While his classmates were finishing their last few weeks of the fourth grade, Joey Tripp was diagnosed with Osteosarcoma—bone cancer. It would be another seven years until he would again attend a full year of school.
It all began on a normal Sunday in 1995. Joey was with his family at church when the pain in his leg became overwhelming and forced the 10-year old boy to tears. His parents immediately drove from where they lived in Yonker, Georgia, to the emergency room in Macon. The diagnosis was not only hard to swallow, but also hard for anyone, let alone a 10-year-old, to understand. The months and years that followed were unimaginable. Joey’s life became full of lengthy hospital stays, intense treatments, long periods of time away from other children, surgery after surgery (he’s had 45 to date) and many blood transfusions.
Often, Joey needed platelets. And, because the hospital in Macon did not have the specialty blood that he needed, he and his mom would drive the two and a half hours from Yonker to Atlanta for treatment. On one horrific occasion, a snow storm shut down the interstate, causing the trip to take much longer than usual. Badly in need of a transfusion, Joey passed out in his mom’s car and did not wake up until he was in the hospital—well after his treatment had begun.
Today, thanks to his own courage, the skill of his doctors, the endless love of his family and the lifesaving treatments he received, Joey is not only alive, but a thriving member of the community. He holds three college degrees (including a master’s degree from the University of Georgia), he has been recognized on multiple occasions for his volunteer work and he gives back every day at his job as a Donor Relations Officer with the American Red Cross.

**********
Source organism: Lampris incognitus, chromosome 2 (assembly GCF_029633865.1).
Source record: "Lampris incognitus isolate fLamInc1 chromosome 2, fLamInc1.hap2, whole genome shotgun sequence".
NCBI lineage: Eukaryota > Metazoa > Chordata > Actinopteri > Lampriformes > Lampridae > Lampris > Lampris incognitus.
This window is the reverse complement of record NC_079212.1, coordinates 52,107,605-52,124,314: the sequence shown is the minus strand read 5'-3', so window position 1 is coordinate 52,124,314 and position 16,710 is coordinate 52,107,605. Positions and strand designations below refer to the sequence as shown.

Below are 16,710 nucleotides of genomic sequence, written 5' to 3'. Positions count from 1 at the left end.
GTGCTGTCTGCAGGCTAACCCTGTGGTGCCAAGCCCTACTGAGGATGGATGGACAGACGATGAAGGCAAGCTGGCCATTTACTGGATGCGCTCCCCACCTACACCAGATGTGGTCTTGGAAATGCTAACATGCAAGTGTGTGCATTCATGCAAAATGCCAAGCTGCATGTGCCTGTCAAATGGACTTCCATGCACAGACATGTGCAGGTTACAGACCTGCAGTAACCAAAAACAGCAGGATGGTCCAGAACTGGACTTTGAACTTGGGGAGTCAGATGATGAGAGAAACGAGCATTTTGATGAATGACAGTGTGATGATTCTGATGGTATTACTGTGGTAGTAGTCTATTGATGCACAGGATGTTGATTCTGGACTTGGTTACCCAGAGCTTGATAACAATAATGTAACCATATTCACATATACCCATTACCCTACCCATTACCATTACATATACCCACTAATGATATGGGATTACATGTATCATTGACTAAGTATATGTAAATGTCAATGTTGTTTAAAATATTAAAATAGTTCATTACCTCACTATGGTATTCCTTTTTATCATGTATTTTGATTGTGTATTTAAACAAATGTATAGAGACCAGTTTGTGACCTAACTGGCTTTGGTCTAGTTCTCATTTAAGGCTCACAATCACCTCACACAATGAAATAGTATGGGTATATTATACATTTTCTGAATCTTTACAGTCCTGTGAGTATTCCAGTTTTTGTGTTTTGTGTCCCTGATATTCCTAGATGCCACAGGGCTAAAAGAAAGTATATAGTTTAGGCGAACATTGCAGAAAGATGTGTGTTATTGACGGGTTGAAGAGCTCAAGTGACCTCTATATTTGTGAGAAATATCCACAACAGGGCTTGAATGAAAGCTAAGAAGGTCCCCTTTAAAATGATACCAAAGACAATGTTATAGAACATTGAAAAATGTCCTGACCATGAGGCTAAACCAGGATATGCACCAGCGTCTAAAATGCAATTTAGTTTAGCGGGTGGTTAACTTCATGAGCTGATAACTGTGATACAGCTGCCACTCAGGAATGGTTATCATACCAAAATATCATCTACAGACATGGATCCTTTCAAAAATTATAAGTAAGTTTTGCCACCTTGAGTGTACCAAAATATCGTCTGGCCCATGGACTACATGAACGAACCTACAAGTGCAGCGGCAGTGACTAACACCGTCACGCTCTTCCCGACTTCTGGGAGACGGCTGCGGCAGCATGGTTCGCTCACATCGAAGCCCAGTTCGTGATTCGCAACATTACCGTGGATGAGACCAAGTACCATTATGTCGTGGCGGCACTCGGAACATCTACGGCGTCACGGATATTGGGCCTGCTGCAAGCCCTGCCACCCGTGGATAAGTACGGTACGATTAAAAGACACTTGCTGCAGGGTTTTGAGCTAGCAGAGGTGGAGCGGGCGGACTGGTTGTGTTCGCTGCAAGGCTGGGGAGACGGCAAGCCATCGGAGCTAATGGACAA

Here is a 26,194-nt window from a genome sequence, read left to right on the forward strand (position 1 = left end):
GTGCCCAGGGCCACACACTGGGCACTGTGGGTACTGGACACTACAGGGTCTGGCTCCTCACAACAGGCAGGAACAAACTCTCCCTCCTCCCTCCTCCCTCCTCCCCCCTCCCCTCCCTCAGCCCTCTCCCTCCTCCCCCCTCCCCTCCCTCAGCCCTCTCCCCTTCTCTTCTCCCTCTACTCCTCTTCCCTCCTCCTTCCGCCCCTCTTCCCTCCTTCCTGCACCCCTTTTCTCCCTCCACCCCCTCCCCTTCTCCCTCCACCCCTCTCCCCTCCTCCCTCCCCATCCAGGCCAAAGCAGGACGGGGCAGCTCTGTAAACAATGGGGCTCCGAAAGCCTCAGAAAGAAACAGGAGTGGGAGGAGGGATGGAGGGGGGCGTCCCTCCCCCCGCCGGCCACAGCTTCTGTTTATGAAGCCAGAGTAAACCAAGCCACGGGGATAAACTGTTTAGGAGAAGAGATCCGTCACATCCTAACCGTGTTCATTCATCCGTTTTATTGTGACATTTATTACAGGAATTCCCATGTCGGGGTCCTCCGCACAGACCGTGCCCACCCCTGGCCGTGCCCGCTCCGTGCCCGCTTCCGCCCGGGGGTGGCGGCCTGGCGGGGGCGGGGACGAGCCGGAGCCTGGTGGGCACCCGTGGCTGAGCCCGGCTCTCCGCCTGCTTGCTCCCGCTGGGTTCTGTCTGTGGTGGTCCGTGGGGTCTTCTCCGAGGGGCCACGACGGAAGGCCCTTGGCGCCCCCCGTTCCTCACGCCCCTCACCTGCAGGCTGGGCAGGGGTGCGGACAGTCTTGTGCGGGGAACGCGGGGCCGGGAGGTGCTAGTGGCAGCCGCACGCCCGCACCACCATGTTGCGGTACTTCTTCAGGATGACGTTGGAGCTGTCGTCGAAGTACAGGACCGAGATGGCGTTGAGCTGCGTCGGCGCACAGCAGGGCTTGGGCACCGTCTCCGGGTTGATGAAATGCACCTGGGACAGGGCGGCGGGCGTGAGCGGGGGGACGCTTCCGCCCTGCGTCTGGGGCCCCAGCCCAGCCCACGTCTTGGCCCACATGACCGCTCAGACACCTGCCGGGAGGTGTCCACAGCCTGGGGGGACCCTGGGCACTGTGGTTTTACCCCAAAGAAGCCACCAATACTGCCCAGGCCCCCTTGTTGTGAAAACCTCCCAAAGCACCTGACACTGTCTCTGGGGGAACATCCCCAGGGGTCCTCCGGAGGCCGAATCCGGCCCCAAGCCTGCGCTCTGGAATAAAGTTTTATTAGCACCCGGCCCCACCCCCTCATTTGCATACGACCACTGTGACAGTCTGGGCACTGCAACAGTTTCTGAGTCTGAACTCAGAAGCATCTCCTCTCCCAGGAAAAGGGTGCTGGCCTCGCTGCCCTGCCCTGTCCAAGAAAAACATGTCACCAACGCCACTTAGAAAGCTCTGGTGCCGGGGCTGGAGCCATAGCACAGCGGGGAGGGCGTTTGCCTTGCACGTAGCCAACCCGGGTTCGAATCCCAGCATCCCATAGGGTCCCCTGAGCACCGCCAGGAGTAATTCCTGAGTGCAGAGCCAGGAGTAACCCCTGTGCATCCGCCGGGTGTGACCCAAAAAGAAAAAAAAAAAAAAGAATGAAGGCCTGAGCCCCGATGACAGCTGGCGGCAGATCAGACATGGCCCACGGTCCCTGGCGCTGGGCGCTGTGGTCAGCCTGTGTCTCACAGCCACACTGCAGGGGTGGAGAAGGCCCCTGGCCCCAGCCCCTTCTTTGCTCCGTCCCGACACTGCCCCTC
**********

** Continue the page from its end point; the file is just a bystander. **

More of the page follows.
“At the time when I was receiving the blood donations, I didn’t understand what it took to get them. Now, as an adult and an employee of the Red Cross, I fully appreciate those who donate blood because without them, I would have died,” he said. “It feels great to know that people gave a part of themselves for me, and I hope that by sharing my story more people are inspired to do the same.”
PLEASE GIVE THIS HOLIDAY SEASON
Unfortunately, during the holidays blood and platelet donations often decline when busy schedules, inclement weather and seasons illness can make it more difficult for donors to make and keep blood donation appointments. In fact, more than 80 percent of blood donations are made at blood drives organized by volunteer sponsor groups and coordinators. Many of which post pone their drives during the holidays when regular donors tend to be busy with holiday activities and travel.
Let Joey’s story inspire you to make time to help patients by scheduling an appointment to donate by downloading the Red Cross Blood Donor App, visiting redcrossblood.org or calling 1-800-RED CROSS (1-800-733-2767).
A blood donor card or driver’s license or two other forms of identification are required at check-in. Individuals who are 17 years of age in most states (16 with parental consent where allowed by state law), weigh at least 110 pounds and are in generally good health may be eligible to donate blood. High school students and other donors 18 years of age and younger also have to meet certain height and weight requirements.
Donors can use RapidPass to complete their pre-donation reading and health history questionnaire online, on the day of their donation, from a mobile device or computer. Visit redcrossblood.org/RapidPass to get started.